Mixed Ancestry

I am a mixed ancestry person.  My ancestors are from all around the Mediterranean Sea (including North Africa), the UK, and Eastern Europe.  Growing up, my mom always talked about this mixed ancestry and particularly the fact that we have African ancestry; though we didn’t know exactly who these ancestors were, it wasn’t hidden from us as kids.  It wasn’t until I went to visit relatives in South Africa that I saw how challenging life is for people with African ancestry that have darker skin than I do.

In South Africa at that time, if you didn’t look “white” or “black,” then you fell into the “mulatto” category: you were not accepted by “white” communities or “black” ones.  I was traveling in South Africa with my sister when we learned this the hard way.  My sister looks more like the people who are descended from Vikings who live in the north of Portugal and although we are full sisters, I look more like our African and Middle Eastern ancestors.  As I got more and more tanned during our trip, people began treating me differently.  I got harassed on the streets, grabbed, taunted, and I could not figure out what was happening.

It wasn’t until I walked into a general store one day and the owner told me to “mind my colour” that I began piecing together what was happening.  I had never been treated with this level of disdain my whole life and it really had an influence on my psyche.  It wasn’t until I was on a tram in Cape Town and I met another mulatto man who made eye contact with me that I understood what was going on.  He told me about the extreme bias against mixed ancestry people in South Africa at the time (1997) and that these folks didn’t fit in anywhere except for in their own community.

I came home feeling so guilty and sad: I could come home and my skin colour would revert back to what it was.  I did not have to live with being treated in such a way every day, but other folks did not have that option.  In an effort to figure out the reason behind what just happened to me, I started studying African history in university (I minored in history). Understanding history is far from a redundant exercise. History is important in the present because it shows us where we came from and, hopefully, helps us to make different choices than our ancestors did: more life-giving ones.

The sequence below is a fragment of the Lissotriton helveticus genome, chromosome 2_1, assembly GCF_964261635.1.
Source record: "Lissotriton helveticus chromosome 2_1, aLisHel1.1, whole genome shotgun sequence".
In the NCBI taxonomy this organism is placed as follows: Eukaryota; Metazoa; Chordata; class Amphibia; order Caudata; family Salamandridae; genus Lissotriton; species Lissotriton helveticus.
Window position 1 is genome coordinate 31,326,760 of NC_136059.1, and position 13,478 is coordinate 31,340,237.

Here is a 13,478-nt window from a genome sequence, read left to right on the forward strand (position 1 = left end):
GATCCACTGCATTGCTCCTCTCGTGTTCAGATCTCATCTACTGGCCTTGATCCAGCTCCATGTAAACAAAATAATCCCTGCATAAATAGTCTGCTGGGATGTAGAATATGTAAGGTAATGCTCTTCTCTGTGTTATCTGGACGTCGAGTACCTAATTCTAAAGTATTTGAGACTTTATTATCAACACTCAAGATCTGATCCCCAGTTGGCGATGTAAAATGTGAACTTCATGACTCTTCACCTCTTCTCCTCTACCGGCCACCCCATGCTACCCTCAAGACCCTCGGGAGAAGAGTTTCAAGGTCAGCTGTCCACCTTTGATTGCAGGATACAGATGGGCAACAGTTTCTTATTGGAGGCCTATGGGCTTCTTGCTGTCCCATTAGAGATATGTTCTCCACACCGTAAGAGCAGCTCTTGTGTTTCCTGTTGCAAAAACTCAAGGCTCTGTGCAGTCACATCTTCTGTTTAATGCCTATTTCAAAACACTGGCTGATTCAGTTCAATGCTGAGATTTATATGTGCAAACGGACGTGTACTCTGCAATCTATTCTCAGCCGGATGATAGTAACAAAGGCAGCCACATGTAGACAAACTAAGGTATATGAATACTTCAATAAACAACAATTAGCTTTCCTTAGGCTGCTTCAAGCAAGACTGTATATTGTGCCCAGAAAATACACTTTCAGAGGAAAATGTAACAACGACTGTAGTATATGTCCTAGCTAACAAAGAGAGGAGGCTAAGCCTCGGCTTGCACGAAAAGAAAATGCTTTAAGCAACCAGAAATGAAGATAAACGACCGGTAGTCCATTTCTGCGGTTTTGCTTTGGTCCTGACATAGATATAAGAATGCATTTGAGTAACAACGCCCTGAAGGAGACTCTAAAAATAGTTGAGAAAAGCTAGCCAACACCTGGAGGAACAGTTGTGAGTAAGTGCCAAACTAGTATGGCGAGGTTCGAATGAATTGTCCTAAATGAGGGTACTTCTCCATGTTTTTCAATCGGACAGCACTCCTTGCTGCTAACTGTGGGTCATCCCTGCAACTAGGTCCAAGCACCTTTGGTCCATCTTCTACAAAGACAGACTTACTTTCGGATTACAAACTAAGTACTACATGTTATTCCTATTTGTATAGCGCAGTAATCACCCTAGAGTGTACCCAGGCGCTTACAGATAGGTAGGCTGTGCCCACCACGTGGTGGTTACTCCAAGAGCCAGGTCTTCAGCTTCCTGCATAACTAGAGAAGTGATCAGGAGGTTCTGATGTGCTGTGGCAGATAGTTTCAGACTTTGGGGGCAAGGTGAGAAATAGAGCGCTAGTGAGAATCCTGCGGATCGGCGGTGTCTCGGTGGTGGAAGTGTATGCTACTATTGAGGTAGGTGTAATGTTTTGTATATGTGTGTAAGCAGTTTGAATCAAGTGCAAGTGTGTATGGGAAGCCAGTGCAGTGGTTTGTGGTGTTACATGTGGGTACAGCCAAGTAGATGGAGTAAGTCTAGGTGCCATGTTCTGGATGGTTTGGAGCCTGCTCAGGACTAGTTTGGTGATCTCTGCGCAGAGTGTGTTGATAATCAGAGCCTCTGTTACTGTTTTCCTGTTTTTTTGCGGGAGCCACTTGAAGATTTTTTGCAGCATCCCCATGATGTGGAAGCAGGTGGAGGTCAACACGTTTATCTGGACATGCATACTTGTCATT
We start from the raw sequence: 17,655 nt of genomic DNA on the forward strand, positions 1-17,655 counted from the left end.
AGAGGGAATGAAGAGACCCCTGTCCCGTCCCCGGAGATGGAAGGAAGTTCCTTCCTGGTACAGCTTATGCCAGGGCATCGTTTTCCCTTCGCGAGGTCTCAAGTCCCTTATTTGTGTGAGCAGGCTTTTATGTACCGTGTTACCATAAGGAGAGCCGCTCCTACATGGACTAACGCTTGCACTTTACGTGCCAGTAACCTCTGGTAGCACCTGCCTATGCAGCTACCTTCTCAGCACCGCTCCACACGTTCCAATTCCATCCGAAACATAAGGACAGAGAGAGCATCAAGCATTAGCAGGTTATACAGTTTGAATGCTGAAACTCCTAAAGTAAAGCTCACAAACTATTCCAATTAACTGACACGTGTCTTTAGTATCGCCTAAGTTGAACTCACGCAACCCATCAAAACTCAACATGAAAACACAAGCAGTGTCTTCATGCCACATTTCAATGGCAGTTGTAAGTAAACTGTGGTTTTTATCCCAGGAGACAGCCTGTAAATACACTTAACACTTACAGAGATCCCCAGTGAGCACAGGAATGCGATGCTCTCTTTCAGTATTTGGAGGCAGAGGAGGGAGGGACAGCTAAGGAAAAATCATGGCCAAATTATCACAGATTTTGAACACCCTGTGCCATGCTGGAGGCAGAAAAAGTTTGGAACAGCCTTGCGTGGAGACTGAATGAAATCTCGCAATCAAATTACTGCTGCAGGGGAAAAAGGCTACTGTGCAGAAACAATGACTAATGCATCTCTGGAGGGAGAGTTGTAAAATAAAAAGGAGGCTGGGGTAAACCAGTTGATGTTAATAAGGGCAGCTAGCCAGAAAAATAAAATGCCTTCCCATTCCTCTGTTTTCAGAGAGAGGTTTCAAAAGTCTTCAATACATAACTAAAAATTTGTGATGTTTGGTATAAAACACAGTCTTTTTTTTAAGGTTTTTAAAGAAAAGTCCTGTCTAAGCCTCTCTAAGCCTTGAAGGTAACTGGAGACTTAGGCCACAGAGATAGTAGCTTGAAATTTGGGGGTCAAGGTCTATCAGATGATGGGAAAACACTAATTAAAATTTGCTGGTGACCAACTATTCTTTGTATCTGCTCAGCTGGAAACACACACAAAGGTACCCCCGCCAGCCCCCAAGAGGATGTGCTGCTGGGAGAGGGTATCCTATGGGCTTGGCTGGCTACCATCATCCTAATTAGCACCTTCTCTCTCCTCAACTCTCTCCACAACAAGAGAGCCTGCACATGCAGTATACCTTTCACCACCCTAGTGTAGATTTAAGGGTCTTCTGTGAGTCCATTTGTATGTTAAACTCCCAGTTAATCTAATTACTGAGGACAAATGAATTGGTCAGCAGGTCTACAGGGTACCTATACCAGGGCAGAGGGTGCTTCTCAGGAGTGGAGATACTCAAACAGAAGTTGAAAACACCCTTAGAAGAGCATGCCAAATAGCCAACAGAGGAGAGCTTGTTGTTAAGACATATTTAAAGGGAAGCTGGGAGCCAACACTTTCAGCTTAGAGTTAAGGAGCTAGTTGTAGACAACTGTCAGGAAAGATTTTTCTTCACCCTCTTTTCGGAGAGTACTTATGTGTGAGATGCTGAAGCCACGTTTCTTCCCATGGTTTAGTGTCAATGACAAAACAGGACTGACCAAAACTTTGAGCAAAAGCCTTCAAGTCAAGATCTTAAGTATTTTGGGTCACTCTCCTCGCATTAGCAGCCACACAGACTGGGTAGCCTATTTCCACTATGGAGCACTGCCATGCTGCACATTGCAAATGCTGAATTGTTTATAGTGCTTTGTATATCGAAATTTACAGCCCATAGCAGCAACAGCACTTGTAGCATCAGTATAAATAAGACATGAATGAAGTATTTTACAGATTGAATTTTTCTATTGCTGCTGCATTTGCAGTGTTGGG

In today’s world, there is a popular narrative in the mainstream world that there is equity in society for all. My take away from my experience in South Africa is that the prejudice that people with darker skin experience is very real–even here in North America.  As a lighter skinned person, this was not even on my radar until I was on that trip.  Now, it’s an awareness I live with and have compassion for. And it also got me thinking that this idea of race (a term I dislike for a lot of reasons) is really human-created.  We are all part of the same species. And it’s time for the separation along cultural, ethnic, gender, and religious lines to stop if we want to evolve and survive as a species.

I experience my cultural identity as being very fluid.  It’s not based on how I look. When I was interviewed recently, it became evident that the interviewer was very uneducated when it came to mixed ancestry and identity.  She wanted to put me down as “caucasian” and when I insisted that she put me down as a mixed ancestry person, she said: “Well, you don’t look African.”  So we have a long way to go as a species in educating people and breaking down these made-up separations between people.

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